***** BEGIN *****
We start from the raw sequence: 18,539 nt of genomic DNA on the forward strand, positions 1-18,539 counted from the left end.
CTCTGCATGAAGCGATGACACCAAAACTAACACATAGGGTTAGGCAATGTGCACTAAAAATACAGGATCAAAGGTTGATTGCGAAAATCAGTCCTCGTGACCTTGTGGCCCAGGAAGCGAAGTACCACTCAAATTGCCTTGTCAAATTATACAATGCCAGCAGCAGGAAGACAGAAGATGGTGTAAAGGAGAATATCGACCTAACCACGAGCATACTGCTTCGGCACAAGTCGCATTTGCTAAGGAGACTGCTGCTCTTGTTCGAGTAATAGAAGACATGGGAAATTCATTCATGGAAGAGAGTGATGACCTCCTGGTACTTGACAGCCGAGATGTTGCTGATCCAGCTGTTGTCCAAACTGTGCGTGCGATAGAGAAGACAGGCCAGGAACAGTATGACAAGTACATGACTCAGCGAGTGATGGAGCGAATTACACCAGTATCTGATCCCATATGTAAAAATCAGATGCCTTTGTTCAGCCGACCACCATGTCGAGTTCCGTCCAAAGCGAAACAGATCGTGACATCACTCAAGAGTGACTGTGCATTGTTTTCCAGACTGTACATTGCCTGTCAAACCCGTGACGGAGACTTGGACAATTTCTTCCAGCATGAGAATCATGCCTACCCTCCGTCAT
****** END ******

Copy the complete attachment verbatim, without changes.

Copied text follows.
We start from the raw sequence: 18,539 nt of genomic DNA on the forward strand, positions 1-18,539 counted from the left end.
CTCTGCATGAAGCGATGACACCAAAACTAACACATAGGGTTAGGCAATGTGCACTAAAAATACAGGATCAAAGGTTGATTGCGAAAATCAGTCCTCGTGACCTTGTGGCCCAGGAAGCGAAGTACCACTCAAATTGCCTTGTCAAATTATACAATGCCAGCAGCAGGAAGACAGAAGATGGTGTAAAGGAGAATATCGACCTAACCACGAGCATACTGCTTCGGCACAAGTCGCATTTGCTAAGGAGACTGCTGCTCTTGTTCGAGTAATAGAAGACATGGGAAATTCATTCATGGAAGAGAGTGATGACCTCCTGGTACTTGACAGCCGAGATGTTGCTGATCCAGCTGTTGTCCAAACTGTGCGTGCGATAGAGAAGACAGGCCAGGAACAGTATGACAAGTACATGACTCAGCGAGTGATGGAGCGAATTACACCAGTATCTGATCCCATATGTAAAAATCAGATGCCTTTGTTCAGCCGACCACCATGTCGAGTTCCGTCCAAAGCGAAACAGATCGTGACATCACTCAAGAGTGACTGTGCATTGTTTTCCAGACTGTACATTGCCTGTCAAACCCGTGACGGAGACTTGGACAATTTCTTCCAGCATGAGAATCATGCCTACCCTCCGTCAT